As to both kennen und wissen, Gross understands the subject of citizenship intimately. He hastily left Poland some six decades ago, and also had been denied the opportunity for a university appointment as he once put it, “… because of my religion, origin, and political views.” (Gross, 1986: 563) His distinctly Euro-centric approach to the subject of inter-group relations and the modern political state fits the mold of what most American sociologists might recognize as the ”Classic Tradition,” a perspective hardly appreciated in an academic environment more sensitized today to political correctness, ideological multiculturalism, and the growing anti-discipline of cultural studies. His approach is due in no small measure to his university training in Jurisprudence, and the law and legal institutions are a primary focus for his scrutiny. It is understandable that Gross sees the United States of America as a model Civic State; a multiethnic state founded upon the principles of democracy. He does not, however, ignore the current reality of the United States, where relative degrees of prejudice and discrimination survive, but recognizes both its past accomplishments and its future potential. His optimism is theoretically grounded upon the principle that the “humane and civic ways” of dealing with issues of difference are imbedded in the initial political culture of a state.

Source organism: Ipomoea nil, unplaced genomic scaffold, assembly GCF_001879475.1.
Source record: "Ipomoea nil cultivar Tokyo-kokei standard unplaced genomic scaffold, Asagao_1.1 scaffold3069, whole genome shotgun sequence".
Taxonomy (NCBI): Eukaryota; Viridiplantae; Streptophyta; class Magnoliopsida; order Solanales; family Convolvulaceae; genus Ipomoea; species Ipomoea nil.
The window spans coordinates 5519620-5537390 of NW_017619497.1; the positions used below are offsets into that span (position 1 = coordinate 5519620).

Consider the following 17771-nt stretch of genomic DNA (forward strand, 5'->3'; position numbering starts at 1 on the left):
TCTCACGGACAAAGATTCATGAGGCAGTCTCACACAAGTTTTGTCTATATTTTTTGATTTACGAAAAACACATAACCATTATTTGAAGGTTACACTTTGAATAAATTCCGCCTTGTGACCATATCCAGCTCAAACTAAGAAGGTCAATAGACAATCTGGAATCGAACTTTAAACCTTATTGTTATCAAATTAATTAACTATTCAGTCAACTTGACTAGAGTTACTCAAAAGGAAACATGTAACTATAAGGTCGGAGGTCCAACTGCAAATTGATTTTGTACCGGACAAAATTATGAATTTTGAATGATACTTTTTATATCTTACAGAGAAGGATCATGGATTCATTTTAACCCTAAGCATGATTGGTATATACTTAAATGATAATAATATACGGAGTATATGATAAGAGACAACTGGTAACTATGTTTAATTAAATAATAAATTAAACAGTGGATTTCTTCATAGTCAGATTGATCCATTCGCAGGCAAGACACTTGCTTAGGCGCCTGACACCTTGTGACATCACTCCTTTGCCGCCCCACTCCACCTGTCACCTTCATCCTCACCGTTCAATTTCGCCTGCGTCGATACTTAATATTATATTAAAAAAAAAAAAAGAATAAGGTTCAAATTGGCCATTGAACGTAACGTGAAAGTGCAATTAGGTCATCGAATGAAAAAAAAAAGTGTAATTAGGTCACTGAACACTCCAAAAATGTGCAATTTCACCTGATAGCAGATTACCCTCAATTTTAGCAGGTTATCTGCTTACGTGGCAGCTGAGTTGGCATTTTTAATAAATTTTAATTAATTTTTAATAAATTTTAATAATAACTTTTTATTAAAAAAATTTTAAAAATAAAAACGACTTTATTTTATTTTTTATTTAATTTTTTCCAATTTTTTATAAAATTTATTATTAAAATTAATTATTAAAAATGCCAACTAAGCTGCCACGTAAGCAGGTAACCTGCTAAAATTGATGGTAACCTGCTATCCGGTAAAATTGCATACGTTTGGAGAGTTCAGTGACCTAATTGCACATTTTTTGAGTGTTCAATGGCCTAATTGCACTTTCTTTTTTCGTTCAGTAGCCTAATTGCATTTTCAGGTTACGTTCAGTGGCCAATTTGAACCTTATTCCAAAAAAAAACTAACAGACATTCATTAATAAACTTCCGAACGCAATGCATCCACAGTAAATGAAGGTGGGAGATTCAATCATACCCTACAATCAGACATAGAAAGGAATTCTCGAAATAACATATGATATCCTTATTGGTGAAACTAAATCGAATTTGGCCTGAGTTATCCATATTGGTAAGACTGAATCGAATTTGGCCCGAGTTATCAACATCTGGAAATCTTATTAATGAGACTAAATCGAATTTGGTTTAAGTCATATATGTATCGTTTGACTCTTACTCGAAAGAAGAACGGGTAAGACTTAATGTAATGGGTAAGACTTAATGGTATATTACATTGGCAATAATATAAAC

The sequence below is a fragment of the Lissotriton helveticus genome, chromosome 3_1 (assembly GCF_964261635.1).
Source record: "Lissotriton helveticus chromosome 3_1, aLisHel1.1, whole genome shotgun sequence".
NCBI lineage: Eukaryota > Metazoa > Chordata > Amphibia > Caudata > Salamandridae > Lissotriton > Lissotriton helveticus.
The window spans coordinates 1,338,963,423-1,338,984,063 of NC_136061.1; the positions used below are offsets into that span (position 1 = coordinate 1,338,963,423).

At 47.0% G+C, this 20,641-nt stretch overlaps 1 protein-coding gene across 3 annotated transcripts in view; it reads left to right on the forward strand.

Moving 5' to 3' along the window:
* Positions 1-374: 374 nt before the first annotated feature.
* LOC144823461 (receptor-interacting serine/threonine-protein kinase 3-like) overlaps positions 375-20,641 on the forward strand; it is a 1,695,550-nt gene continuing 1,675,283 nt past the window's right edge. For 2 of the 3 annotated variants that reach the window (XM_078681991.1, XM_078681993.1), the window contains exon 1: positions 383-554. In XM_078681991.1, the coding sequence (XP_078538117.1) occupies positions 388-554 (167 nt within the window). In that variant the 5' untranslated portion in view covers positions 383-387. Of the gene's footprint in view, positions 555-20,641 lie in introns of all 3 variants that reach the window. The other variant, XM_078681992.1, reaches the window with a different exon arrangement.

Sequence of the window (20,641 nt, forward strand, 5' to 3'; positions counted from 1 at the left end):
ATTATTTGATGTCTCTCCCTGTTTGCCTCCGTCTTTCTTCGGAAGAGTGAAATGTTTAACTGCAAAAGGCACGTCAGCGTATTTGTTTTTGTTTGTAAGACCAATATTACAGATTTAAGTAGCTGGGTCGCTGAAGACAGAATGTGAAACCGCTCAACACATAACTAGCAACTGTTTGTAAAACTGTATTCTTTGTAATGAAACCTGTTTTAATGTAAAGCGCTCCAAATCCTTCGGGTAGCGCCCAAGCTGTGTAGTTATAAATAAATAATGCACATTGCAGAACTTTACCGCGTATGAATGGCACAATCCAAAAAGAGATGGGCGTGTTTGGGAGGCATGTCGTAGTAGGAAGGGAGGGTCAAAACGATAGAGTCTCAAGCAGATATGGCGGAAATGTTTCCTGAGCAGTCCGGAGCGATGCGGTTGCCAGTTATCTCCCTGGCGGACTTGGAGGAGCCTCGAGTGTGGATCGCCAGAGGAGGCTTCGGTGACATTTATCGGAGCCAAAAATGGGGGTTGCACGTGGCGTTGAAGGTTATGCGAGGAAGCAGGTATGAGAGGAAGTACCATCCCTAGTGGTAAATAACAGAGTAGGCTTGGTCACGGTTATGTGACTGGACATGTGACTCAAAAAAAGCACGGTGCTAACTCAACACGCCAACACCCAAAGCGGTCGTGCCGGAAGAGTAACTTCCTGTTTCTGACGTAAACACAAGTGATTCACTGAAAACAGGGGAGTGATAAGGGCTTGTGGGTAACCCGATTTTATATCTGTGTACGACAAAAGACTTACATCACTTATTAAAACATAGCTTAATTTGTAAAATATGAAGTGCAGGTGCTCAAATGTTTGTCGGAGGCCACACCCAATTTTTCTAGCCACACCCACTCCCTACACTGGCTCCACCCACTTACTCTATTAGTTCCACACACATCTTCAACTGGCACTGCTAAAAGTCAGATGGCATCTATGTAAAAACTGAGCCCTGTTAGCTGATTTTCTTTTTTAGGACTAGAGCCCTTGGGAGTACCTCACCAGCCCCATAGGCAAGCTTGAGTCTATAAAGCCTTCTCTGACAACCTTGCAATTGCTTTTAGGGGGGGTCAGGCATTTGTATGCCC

As Gross learned to appreciate a mythic America, through him I have come to appreciate an equally mythological Europe and “The Western Tradition;” which incidentally places me outside the Pale in my own discipline of choice. As I was not blessed with a classical education, the trappings of scholarly traditions which I occasionally demonstrate were learned in association with him on projects such as a 1977 Seminar on Ethnic Policy in New York City that sadly presaged the growth of divisive ethno-politicking in New York City mayoral elections. Finally, Professor Gross and I are both, for want of a better term, “pre-post-modernists.” In one of the many rather futile attempts I have come across to define Post-modernism (without it becoming a treble entendre) George Ritzer informs that “Modern social theory sought a universal, a historical, rational foundation for its analysis and critique of society… (Whereas, I assume)…“Postmodern thinking rejects this ‘foundationalism’ and tends to be relativistic, irrational, and nihilistic.” (Ritzer, 2000: 604).